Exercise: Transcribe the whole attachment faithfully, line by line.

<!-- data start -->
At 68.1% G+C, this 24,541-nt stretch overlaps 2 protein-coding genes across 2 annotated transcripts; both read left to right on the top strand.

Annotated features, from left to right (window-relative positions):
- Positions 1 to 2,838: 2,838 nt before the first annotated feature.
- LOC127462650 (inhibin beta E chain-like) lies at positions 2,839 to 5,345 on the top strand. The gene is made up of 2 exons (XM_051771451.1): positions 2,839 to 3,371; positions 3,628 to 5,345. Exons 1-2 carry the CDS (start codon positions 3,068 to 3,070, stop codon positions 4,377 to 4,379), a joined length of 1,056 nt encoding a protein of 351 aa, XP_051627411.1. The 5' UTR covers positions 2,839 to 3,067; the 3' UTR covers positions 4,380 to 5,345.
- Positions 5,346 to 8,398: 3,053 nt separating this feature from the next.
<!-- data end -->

At 68.1% G+C, this 24,541-nt stretch overlaps 2 protein-coding genes across 2 annotated transcripts; both read left to right on the top strand.

Annotated features, from left to right (window-relative positions):
- Positions 1 to 2,838: 2,838 nt before the first annotated feature.
- LOC127462650 (inhibin beta E chain-like) lies at positions 2,839 to 5,345 on the top strand. The gene is made up of 2 exons (XM_051771451.1): positions 2,839 to 3,371; positions 3,628 to 5,345. Exons 1-2 carry the CDS (start codon positions 3,068 to 3,070, stop codon positions 4,377 to 4,379), a joined length of 1,056 nt encoding a protein of 351 aa, XP_051627411.1. The 5' UTR covers positions 2,839 to 3,067; the 3' UTR covers positions 4,380 to 5,345.
- Positions 5,346 to 8,398: 3,053 nt separating this feature from the next.